The scene above was the common case of daily transit until the Addis Ababa Light Rail Transit (LRT) project launched in December 2011. The rail is a first in clean initiative in the horn of Africa to enhance public mobility. The light railway of Ethiopia is the first urban metro light rail scheme to be built in a sub-Saharan country outside of South Africa.
The Ethiopian Railways Corp. (ERC) began construction of the double track electrified light rail transit project in 2012. It stretches 23 kilometers covering the better part of the city, and is a welcome relief for the city residents. The light railway consists of two lines running for a total distance of 32km with underground and over ground sections, 39 stations, and two operators that are the Ethiopian Railways Corporation and Shenzhen Metro. The 41 three-section 70% low-floor light rail vehicles are designed to run in pairs at up to 70 km/h. All have tinted windows and rubber components specified to resist premature aging from the effects of strong sunlight at altitudes of 2400 m.
ERC intends to register the Addis Ababa Light Rail Transit project as a Clean Development Mechanism project. The rail project is one of the pillars of a green growth strategy in the transport chapter of Ethiopia’s Climate Resilient Green Economy (CRGE), to consolidate greenhouse gas emissions of the country at 2010 levels. The vision of this rail project was to see a modern railway infrastructure and service by an efficient railway company that supports Ethiopia’s endeavor in building a globally competitive economy that uses electricity and connects the country’s development centers and links with ports of neighboring countries.
The Climate-Resilient Green Economy (CRGE) strategy (PDF) lays down a plan for Ethiopia to develop a carbon neutral, green economy by 2025. According to the CRGE strategy report, under the BAU scenario, emissions from the transport sector will increase from 5 Mt CO2e in 2010 to 41 Mt CO2e in 2030. The development and implementation of a National Railway Network and the Light Rail Transit and supported projects (Transit Oriented Development) will result in significant GHG emission reductions of 9 Mt CO2e/year by 2030.
Building electrified railways lays the base for low carbon transport in Ethiopia and will assure clean transport tomorrow. Railroads can contribute towards severing Ethiopia’s economic growth from diesel fuelled trucks. Availability of reliable and clean transport is a precondition for Ethiopia’s development. Trains can make use of a domestic energy source, hydropower, and help fuel the economy in a green way. The clean character of the fuel without emission of greenhouse gasses and the durable economic structure without dependency on imported fuels is sustainable.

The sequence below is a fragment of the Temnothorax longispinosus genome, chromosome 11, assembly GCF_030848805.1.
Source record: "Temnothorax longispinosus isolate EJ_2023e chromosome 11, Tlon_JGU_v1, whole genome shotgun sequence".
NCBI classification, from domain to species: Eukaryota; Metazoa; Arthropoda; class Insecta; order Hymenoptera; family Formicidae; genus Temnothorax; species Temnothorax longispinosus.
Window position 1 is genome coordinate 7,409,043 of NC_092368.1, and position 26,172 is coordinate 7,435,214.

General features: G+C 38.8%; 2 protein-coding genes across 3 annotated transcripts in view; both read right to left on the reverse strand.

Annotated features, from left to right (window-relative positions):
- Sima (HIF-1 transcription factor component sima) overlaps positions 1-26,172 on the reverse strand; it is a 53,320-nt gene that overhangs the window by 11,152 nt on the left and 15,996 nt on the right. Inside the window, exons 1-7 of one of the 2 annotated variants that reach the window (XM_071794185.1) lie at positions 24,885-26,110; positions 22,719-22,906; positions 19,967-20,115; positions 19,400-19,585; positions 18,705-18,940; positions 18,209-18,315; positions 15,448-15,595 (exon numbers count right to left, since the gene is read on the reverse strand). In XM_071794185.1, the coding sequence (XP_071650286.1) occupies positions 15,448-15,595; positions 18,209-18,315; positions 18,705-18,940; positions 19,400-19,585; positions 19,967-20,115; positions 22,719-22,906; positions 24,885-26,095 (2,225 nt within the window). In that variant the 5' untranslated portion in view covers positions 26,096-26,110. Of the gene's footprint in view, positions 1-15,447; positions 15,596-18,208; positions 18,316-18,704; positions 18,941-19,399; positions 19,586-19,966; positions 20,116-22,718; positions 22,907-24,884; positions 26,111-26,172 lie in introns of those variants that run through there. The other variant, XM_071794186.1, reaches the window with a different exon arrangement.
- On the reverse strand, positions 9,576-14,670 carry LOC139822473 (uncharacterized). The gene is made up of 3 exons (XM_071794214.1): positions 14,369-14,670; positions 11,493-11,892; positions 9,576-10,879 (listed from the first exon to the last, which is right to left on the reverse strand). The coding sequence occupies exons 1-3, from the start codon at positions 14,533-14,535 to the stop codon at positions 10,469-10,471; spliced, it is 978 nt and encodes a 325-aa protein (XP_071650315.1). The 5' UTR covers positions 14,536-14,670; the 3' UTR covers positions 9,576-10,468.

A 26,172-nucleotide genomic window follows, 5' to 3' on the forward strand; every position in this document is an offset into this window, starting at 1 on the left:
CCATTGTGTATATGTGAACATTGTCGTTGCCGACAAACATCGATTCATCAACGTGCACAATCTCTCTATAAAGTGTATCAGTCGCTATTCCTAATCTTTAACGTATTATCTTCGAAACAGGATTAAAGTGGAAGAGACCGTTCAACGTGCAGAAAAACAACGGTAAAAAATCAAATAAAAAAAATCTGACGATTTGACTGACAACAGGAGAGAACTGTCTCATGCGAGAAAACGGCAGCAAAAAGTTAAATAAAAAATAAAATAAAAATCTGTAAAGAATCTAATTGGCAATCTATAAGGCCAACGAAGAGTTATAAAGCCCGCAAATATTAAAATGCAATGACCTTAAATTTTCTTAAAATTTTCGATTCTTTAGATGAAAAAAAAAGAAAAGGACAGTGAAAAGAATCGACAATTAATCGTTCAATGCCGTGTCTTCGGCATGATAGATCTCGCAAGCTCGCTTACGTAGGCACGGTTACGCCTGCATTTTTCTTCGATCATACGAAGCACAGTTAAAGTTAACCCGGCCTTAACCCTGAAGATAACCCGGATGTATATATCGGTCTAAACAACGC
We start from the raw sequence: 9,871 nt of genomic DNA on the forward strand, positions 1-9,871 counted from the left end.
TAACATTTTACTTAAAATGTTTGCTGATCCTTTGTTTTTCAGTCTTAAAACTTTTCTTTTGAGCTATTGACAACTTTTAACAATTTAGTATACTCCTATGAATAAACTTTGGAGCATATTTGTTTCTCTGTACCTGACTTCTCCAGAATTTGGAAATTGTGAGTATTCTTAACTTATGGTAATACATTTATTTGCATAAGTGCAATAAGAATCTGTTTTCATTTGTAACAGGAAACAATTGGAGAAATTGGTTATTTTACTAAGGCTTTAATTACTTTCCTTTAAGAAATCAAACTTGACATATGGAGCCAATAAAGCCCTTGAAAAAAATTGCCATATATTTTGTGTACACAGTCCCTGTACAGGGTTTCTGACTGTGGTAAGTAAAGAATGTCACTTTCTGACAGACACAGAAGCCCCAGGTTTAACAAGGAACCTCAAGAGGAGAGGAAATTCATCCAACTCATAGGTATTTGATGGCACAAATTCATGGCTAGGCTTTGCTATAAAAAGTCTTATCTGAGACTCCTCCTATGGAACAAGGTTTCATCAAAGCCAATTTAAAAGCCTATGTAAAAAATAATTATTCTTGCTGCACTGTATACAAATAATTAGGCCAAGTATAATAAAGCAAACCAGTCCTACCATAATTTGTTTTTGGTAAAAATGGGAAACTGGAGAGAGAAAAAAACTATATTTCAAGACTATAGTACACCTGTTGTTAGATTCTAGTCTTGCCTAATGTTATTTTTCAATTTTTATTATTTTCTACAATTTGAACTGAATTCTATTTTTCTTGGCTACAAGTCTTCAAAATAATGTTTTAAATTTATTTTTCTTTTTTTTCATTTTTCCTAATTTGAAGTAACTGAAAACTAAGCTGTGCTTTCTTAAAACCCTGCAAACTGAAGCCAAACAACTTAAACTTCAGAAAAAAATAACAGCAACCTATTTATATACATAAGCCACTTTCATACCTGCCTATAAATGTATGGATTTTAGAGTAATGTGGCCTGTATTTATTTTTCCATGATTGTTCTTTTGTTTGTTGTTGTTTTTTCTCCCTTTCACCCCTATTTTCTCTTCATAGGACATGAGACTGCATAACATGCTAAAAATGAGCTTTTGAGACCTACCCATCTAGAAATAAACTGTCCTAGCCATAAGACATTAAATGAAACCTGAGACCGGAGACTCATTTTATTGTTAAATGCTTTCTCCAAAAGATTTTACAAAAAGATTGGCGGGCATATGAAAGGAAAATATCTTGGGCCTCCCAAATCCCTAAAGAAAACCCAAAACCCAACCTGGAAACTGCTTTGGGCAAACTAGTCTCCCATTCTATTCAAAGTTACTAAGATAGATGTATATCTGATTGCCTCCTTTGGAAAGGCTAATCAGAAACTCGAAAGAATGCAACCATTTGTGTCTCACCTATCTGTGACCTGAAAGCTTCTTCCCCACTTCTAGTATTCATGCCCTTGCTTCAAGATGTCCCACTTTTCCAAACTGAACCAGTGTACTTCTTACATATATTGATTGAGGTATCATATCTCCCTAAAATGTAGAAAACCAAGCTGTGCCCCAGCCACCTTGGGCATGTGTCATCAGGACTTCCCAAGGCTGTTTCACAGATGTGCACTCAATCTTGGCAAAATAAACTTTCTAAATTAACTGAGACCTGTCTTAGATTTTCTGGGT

Years ago the air was cleaner, but with the drastic growth in population, more than 4 million, the number of 20 year or older vehicles and developmental projects, the air is polluted above the traffic gridlock. The light rail train as cleaner public transist gives a reprieve to the public, combined with the hope for more electric cars, it is expected to reduce the annual greenhouse gas emissions from the transport sector to less than 9 tonnes by 2030. It is an environmentally friendly venture aimed at combating the ever growing pollution in the city. It is not only convenient, providing transport for over 15,000 people per one direction and 60,000 in all four directions, but affordable for the residents. It is a milestone in helping Ethiopia sustain its growing economy, as Ethiopia is one of the fastest growing economies in the world.
The Light Rail Train has brought glimmers of hope to the common man. At the very least, one can get home easily at the end of the day without the crazy hassle of looking for and struggling in transit. The commuting city residents can breathe easier using clean transit as they take part in building their nation.
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ABB has grabbed a $50 million supply contract from Bombardier Transportation to support the freight locomotives that will help form the backbone of the electric rail fleet in South Africa.
ABB will provide traction transformers and other related equipment for 240 freight locomotives operating under this railway network.
The order was received in the fourth quarter of 2014.
The traction units will be installed in Bombardier’s TRAXX locomotives which will be manufactured in South Africa.
These transformers will supply electricity for trains running on the dual 3kV direct-current and 25kV alternating-current overhead voltage network.
Since 1998, ABB has been supplying traction transformers for various electrical locomotives projects involved with Bombardier.
In addition, ABB traction transformers are designed to support heavy freight loads over distances of more than 1,000 kilometers.
These transformers are engineered for demanding environments and help power trains that operate on tracks under challenging conditions like multiple power systems, steep inclines, tight curves, excessive wear, voltage drops in long sections and extreme temperatures.
Already, more than half the world’s electric locomotives and train sets are powered by ABB.
A leading transformer manufacturer throughout the world, ABB offers both liquid-filled and dry-type transformers inclusive of lifetime services such as replacement of parts and components.
South Africa plans to invest nearly $5 billion to expand the rail fleet for increasing the passenger travel and also to enhance its efficiency to transport iron ore as part of the global exporting.
South Africa aims to boost the share of freight shipped by rail significantly over the next decade.
Source: GreenTech Lead